In Search of Danuta



As anyone who has done any kind of historical research knows, it generally throws up more questions than answers. I don't write historical fiction exclusively, but I've certainly written a lot of it, and I love disappearing down the rabbit hole of research. Sometimes, though, it's more personal. My last book, a Proper Person to be Detained, was mostly about my Irish forebears, about a murder in the family and the terrible repercussions. 

Now, I'm embarking on a book about my Polish grandfather. And there are lots of questions to which I'm slowly but surely discovering answers. But one question that is exercising me right now is 'what really happened to Danuta?' 

Many years ago, while my father, Julian Wladyslaw Czerkawski, was still alive, I started researching the Polish side of my family. This was before the internet, but even so, I managed to find out all kinds of things. My dad wrote extensive memoirs for me, and translated other material from Polish. I even wrote a couple of Polish themed radio plays.

Then, occupied with other writing, I set it aside for a while, but last year, I decided that the time had come to pick up the threads of my Polish research again, especially since I'd written about the Irish side of the family. Now I really wanted to tackle my Polish grandfather’s story. 

Wladyslaw Czerkawski had estates called Dziedzilow and Meryszczow, now Didyliv and Mereshchiv in the Western Ukraine. He was imprisoned in the USSR, sent to a Gulag, was released when Stalin changed sides, but died in 1942. His son, Julian, my father, came to England at the end of the war, via Italy, with General Anders’ Army. I was born in Leeds, but we moved to Scotland when I was twelve years old.

During lockdown, sorting through a huge box of old material, I found a letter in Polish from one Jerzy Hanakowski, buried among a great many other much older papers. This letter was dated 2002, and to my shame, I realised I had filed it away and forgotten all about it. One of the reasons why I couldn’t write back to him was that he hadn’t included a return address in Lviv and I simply couldn't find him! But I was intrigued, because I had learned more in the intervening years and quite suddenly the letter seemed very important indeed.

I now know that my great grandmother Anna Brudzewska von Brause of Meryszczow, (previously of Korabniki - and I've blogged about her here) had been married twice: first to my great grandfather Wladyslaw Czerkawski, and then after his death, to a man called Jan Hanakowski. I know that my grandfather inherited Dziedzilow from his great uncle Julian, a rather famous politician and surgeon. I know that eventually, Anna and Jan moved close to Dziedzilow, to a place called Feliksa, (now Velyki Pidylsky), and that they had a daughter called Danuta. Although Danuta was essentially my father’s aunt, she was only a few years older than he was. Anna died in 1925, and is buried in the cemetery at Dziedzilow. After her mother’s death, Danuta spent a great deal of her time with my grandfather’s family, where – after he was born in 1926 - she was treated very much as my father’s older sister. She went away to school, but spent holidays at Dziedzilow. 

I had never heard of Jerzy. And my late father always believed that Danuta had been working as a nurse, and had been killed by the Nazis, during the war. That was what the whole family believed. It was what I grew up believing.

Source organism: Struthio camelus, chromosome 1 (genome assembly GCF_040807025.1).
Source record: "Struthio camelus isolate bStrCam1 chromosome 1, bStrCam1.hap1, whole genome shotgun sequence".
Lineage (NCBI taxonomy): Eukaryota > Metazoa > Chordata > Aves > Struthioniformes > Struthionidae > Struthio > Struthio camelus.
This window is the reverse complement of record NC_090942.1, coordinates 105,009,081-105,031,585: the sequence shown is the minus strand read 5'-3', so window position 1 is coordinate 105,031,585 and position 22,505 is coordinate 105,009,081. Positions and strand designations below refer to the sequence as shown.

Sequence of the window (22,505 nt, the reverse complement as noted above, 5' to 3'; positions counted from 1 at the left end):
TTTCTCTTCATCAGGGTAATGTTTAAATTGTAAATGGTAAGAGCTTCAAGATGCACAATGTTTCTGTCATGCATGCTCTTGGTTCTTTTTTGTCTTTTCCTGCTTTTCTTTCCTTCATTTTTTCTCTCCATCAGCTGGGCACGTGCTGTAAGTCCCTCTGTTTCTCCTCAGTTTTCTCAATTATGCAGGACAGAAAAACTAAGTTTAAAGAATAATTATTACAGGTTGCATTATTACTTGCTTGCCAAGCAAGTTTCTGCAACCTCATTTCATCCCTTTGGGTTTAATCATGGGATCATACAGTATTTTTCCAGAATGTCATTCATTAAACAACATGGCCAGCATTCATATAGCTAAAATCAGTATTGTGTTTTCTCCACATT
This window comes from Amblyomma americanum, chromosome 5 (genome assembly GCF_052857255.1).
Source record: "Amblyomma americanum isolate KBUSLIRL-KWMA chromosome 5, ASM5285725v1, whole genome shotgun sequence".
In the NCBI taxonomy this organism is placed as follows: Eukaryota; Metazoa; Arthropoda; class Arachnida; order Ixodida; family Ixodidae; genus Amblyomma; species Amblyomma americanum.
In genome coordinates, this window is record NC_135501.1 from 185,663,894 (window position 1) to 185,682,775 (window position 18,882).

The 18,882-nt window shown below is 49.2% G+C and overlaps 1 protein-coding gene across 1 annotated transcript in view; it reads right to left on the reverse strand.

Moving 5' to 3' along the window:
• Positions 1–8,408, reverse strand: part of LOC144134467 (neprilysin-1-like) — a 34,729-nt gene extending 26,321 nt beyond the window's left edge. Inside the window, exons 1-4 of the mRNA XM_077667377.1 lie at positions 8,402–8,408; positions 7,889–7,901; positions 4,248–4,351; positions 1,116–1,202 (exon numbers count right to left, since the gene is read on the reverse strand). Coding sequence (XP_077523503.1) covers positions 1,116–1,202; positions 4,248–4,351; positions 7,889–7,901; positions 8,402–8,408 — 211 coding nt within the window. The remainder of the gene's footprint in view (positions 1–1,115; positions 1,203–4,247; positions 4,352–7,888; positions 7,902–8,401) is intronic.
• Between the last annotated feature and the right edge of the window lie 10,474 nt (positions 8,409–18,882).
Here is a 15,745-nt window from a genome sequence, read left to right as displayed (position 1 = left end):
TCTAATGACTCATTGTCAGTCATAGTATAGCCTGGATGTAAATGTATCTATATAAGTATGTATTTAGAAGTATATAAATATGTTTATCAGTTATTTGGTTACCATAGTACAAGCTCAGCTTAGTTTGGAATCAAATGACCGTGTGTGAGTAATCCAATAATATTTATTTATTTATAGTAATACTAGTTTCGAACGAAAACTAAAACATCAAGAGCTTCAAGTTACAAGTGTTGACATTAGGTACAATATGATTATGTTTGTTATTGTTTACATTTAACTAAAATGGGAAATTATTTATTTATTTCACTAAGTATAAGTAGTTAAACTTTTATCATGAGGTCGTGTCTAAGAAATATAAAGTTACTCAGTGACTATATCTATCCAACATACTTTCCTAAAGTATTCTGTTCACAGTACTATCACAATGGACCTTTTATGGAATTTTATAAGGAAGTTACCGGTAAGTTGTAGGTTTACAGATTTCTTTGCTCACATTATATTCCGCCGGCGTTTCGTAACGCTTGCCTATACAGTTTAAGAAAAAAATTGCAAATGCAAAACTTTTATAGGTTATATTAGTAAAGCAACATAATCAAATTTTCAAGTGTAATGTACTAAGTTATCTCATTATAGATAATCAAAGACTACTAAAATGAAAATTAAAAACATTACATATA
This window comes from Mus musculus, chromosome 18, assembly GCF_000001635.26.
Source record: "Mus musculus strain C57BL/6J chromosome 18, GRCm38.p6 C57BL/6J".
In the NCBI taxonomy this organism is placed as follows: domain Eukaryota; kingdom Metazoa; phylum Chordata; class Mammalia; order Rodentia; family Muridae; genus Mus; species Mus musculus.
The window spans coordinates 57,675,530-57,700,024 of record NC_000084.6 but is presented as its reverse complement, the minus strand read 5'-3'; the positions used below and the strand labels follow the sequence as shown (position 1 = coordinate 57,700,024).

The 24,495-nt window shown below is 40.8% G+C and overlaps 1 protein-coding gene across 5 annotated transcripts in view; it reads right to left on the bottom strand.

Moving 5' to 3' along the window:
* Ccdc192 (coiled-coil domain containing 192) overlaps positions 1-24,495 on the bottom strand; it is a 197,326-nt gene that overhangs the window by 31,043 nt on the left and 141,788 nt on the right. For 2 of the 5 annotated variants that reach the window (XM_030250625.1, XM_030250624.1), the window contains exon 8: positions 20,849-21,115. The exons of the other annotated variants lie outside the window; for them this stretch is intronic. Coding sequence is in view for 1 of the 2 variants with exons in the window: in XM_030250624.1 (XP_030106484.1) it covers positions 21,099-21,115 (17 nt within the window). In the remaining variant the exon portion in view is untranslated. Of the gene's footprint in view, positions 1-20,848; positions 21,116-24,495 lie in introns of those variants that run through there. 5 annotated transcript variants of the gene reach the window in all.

This year, a Polish friend very kindly translated the letter for me, and I was astonished to discover that the writer, Jerzy, back in 2002, had been Danuta’s younger brother, born to Jan and his new wife whose name I don’t know. When he was a little boy, Jerzy – still living at Feliksa - had also spent time with my grandfather, and had loved him very much. He too had been sent to Siberia, had spent 18 years there.

The extraordinary revelation was that contrary to everything we thought we knew, Jerzy’s older sister, Danuta Hanakowska Czerkawska, had survived the war, had escaped to the US, and had become a surgeon before returning to Poland. How sad that my father never knew!

I was also intrigued to learn from this same letter, that she had two sons, Romek and Witek (Roman and Witold?) but sadly, Jerzy didn’t give me Danuta’s married name, and without that surname, it is very hard for me to find them. I only know that in 2002, they were living and working in Gdansk, Roman in customs, and Witek in computing.

My father came to the UK with a tiny handful of pictures from Dziedzilow but none of Danuta. Back in the 1970s, I visited my great aunt Wanda and her husband Karol Kossak in Ciechocinek, and saw many old Czerkawski family photographs. Some of them would almost certainly have been of Danuta, but unfortunately I don’t know what became of them - although above is a picture of Danuta’s mother as a young woman, Anna Czerkawska who became Anna Hanakowska. 

I would love to contact her children or grandchildren. She seems to have been an amazing woman, and I would love to know more about her. 



Comments

gz said…
Something will turn up...it took us twenty years to find my father's mother, in London...and five years later I met my Maori third cousin once removed.
Things happen..like little cosmic chuckles, happening to be in the right place at the right time and an unplanned unknown meeting ....
Becca McCallum said…
Family history can be so fascinating. I love looking over old family photos and finding out what people did for a living. My Grandma's family came from Darvel and were working in the lace factories there - some of the older children worked as lace darners. We also discovered that my great grandmother had a brother who died at age 16 from TB - we managed to find the record of his death online. My grandma loved telling stories about her childhood and growing up, and I wrote some of them down in her own words.